Greenleaf later discussed this approach to change with his son, Newcomb. “Suppose you had a really good idea? How would you go about trying to get it accepted? Here’s how I learned to do it. First, decide who the key people are in getting it adopted. Then, tell them the idea but only a bit at a time.” He explained that eventually others would “come to an idea on their own.”, “But,” his son asked, “how will they know it was your idea?”, “They’ll never know,” Bob Greenleaf answered — as if that were the core beauty of the stratagem.
“All great things are created for their own sake,” Greenleaf wrote, quoting Robert Frost. Paradoxically, by giving over his ego, he became a legend at AT&T. His humility was based on knowing who he was, his deepest identity.
- Inner Listening. Finally, Greenleaf taught managers to gather “enough information, thought, and intuition to do something useful.” To access this inner knowledge, Greenleaf found ways to “listen inside.” Listening inside was revitalizing and also a pragmatic practice to gain a “wider span of awareness.” This was true whether he was looking out at the stars, sitting quietly on a train, or taking time alone in his favorite room at Bell Labs — the absolutely silent anechoic chamber. Greenleaf often stayed there, renewed by the silence, until he was kicked out.In his journal, Greenleaf described a time when his creative drive was blocked. He wrote about a “shadow side” in himself that did not take enough time for his family and was overly concerned with prestige. Once aware, Greenleaf put his insights to work, finding ways to achieve more balance and taking a chance on greater life and creativity. At 49, he let go of the prestige of his position at AT&T to retire early, a powerful turning point that accelerated his unique work and contribution.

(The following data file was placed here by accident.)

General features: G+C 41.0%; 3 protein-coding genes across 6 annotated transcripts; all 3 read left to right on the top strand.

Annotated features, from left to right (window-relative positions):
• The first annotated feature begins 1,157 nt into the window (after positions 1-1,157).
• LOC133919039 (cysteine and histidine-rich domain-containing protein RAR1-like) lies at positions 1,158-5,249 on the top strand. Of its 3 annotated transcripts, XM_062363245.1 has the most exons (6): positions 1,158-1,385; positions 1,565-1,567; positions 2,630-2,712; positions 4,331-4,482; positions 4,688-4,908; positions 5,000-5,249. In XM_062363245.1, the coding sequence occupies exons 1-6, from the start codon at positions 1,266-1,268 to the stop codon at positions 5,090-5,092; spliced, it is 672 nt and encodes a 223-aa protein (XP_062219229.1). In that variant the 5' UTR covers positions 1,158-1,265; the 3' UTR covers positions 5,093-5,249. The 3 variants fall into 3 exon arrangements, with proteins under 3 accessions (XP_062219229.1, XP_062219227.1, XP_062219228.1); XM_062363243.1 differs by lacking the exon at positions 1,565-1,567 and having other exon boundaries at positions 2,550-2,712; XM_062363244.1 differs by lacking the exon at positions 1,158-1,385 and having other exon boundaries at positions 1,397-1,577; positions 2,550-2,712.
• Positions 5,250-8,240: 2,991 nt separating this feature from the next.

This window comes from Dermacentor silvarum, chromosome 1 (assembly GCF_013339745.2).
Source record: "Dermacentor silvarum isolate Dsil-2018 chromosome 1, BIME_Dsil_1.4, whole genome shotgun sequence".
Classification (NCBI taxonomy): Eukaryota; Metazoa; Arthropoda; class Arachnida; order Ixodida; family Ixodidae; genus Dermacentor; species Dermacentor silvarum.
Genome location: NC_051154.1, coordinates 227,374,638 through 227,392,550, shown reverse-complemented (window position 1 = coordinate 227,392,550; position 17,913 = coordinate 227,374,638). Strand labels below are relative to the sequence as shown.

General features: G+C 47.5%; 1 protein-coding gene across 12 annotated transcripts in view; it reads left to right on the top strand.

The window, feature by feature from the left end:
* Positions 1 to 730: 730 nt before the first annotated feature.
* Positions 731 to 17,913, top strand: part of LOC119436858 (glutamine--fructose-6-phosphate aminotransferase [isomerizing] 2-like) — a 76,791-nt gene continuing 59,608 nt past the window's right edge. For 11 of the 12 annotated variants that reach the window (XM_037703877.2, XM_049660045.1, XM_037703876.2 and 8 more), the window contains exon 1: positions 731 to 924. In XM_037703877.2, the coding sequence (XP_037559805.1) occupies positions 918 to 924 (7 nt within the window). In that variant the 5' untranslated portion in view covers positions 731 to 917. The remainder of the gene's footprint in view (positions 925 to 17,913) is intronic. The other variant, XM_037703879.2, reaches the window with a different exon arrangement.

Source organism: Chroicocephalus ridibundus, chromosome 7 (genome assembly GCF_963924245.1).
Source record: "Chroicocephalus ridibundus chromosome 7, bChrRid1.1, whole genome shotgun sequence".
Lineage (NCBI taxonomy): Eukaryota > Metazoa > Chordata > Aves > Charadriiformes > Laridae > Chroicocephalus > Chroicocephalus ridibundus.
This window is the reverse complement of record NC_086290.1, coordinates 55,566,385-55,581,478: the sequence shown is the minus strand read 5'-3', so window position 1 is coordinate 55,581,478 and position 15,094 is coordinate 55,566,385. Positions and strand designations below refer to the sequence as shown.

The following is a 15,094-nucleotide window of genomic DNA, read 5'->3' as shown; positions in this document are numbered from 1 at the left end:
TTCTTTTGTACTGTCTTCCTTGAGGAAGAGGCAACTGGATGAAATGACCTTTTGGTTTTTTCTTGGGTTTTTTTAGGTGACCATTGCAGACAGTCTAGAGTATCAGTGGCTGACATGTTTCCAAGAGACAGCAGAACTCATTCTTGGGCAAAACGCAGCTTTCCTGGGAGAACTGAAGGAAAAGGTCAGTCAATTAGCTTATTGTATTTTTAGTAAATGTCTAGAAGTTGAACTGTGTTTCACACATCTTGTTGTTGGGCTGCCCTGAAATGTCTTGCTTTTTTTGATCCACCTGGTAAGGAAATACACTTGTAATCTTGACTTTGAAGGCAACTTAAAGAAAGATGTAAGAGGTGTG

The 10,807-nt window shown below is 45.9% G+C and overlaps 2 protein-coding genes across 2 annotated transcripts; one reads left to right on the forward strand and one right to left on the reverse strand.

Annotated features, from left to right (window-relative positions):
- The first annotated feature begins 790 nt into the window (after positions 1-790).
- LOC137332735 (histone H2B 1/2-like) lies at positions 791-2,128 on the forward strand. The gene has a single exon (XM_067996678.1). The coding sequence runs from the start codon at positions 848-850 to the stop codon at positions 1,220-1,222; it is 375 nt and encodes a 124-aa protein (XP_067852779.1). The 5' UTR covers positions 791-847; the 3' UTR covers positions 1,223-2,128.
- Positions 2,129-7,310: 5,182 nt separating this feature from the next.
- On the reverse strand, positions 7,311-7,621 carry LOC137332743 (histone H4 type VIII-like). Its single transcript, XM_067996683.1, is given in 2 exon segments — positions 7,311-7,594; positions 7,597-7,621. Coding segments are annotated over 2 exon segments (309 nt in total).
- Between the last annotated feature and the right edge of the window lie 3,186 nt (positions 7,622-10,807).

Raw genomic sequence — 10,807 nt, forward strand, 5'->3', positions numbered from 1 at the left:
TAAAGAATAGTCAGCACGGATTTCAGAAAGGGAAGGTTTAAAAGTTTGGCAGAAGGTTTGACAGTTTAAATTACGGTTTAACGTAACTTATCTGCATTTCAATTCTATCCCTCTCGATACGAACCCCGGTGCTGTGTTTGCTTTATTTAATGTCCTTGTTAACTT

Servant-Leadership Is Conceived
After retirement, Greenleaf did leadership consulting. This was in the heat of the tumultuous l960s era. He left one consulting job at a college feeling like a complete failure, stating, “It was virtually impossible for me to carry out the task that I had gone there to do.”
Greenleaf didn’t bury or deny the pain of failure. He held the creative tension, clarifying his vision of a university that could serve the high purpose of nurturing the needs and spirit of students. He had read all of the novels by the student’s most popular author at the time, Herman Hesse. He thought about one character in Hesse’s Journey to the East, Leo, “a man of extraordinary presence, a servant who raised the spirit of the group with song while doing chores.” In the book, Leo suddenly disappears. The group members later discover that this servant was actually a wise and influential leader. In reflecting on the book, the phrase “servant-leader” popped into Greenleaf’s consciousness.